Original article

Scand J Work Environ Health 2007;33(3):204-215    pdf

https://doi.org/10.5271/sjweh.1129 | Issue date: 30 Jun 2007

Randomized placebo-controlled field study of the effects of bright light and melatonin in adaptation to night work

by Bjorvatn B, Stangenes K, Øyane N, Forberg K, Lowden A, Holsten F, Åkerstedt T

Objectives This study evaluated the effects of bright light and melatonin on adaptation to night work on an oil rig in the North Sea.

Methods Seventeen persons working a schedule of 2 weeks on a 12-hour shift, with the first week on night shift and the second week on day shift (ie, the swing shift schedule) participated. In a randomized controlled crossover design, the shift workers received a placebo, melatonin (3 mg, 1 hour before bedtime), or bright light (30-minute exposure, individually scheduled) during the first 4 days on the night shift and during the first 4 days on the day shift. Subjective and objective measures of sleepiness (Karolinska Sleepiness Scale and a simple serial reaction-time test) and sleep (diary and actigraphy) were recorded.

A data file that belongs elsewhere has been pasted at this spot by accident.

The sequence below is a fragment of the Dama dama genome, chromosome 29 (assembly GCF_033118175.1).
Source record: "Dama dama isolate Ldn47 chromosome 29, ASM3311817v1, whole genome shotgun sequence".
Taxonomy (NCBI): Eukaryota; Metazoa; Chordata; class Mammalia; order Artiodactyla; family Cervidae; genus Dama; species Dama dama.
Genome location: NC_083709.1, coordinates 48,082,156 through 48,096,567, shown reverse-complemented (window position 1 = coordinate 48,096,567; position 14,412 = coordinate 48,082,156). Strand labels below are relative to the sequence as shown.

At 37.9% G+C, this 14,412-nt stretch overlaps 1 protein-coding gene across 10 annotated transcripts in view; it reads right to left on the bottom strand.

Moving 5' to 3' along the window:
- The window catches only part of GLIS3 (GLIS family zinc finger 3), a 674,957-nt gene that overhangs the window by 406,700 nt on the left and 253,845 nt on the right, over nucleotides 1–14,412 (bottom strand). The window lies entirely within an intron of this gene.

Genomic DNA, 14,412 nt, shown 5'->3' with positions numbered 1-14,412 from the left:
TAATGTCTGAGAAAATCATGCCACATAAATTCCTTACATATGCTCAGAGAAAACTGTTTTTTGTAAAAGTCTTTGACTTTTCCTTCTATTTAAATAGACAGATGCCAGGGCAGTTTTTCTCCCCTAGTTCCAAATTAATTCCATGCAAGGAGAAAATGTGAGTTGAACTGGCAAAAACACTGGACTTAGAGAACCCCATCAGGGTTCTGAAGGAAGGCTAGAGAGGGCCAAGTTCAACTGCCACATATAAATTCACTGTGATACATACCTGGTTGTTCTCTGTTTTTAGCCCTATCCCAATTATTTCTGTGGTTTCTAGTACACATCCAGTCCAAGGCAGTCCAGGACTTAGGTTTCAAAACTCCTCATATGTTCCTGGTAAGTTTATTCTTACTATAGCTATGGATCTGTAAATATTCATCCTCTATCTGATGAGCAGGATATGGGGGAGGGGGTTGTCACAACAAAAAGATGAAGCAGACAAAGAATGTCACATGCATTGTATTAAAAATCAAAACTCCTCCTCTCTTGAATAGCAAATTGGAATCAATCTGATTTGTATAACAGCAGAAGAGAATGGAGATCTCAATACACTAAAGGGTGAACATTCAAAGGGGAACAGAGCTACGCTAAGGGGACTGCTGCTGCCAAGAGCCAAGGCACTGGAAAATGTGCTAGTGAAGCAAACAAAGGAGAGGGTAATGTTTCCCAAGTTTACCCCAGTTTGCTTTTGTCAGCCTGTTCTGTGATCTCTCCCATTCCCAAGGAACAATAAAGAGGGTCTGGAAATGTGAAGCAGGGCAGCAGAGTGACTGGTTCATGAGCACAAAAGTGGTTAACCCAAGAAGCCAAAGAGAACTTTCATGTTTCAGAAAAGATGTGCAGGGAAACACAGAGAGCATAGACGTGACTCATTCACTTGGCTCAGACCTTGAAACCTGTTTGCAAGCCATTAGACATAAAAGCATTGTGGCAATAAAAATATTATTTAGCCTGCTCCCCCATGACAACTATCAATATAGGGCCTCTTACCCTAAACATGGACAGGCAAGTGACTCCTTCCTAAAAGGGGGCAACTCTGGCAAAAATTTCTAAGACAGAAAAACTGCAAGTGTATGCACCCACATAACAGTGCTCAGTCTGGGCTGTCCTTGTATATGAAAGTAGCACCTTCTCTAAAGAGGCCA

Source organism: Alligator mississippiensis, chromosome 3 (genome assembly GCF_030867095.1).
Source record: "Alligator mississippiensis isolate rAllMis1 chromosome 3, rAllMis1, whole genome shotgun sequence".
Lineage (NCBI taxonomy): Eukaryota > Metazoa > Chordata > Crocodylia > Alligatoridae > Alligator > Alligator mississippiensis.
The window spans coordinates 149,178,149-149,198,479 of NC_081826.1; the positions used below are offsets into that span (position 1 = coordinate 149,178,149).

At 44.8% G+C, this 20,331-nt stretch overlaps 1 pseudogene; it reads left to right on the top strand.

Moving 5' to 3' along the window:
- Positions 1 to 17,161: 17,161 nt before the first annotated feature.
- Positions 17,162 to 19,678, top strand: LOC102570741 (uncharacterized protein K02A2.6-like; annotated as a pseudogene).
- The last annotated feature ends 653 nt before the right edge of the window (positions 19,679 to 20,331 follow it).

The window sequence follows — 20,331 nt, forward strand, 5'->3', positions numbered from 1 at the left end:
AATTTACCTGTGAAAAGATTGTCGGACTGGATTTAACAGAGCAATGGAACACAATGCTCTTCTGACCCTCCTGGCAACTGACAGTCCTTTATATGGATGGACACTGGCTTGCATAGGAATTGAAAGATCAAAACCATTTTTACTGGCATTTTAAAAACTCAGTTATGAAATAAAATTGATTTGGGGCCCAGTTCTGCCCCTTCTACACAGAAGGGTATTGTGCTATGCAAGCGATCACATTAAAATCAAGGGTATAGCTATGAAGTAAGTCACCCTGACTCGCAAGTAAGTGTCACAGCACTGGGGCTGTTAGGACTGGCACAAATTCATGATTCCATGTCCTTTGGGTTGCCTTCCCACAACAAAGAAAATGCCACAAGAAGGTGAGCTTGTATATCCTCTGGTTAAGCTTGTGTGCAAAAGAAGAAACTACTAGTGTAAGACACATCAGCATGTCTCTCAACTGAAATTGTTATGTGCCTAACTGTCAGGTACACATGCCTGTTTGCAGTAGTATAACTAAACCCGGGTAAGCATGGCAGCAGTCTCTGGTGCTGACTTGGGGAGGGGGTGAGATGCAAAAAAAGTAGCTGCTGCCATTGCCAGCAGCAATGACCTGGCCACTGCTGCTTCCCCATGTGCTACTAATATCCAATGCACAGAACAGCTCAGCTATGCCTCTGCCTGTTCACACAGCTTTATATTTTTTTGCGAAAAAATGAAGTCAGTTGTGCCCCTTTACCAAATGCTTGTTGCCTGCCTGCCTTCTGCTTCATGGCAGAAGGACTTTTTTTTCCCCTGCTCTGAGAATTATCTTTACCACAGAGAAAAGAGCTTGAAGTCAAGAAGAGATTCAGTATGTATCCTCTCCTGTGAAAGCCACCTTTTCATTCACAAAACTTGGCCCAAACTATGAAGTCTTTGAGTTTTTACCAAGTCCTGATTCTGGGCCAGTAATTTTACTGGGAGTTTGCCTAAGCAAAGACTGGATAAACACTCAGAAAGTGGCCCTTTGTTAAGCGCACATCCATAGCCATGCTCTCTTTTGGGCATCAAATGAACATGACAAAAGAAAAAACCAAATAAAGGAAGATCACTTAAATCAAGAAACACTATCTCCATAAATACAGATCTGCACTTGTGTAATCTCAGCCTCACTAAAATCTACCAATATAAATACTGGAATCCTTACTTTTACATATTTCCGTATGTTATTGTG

Results Subjective measures indicated that melatonin modestly reduced sleepiness at work during the day shift and increased sleep by 15–20 minutes per day. Bright light gave values in between those of melatonin and the placebo, but with few significant results. According to the objective measures, bright light improved sleep to a minor degree during the night shift. Hardly any side-effects were reported.

Conclusions Melatonin and bright light modestly improved sleep and sleepiness in this field study. In well-controlled simulated nightwork studies, both melatonin and bright light are more effective in alleviating sleepiness and sleep problems. The less effect in this field study may be due to competing or conflicting factors present in real life or to an inoptimal timing and duration of the treatments.

This article refers to the following text of the Journal: 1998;24 suppl 3:69-75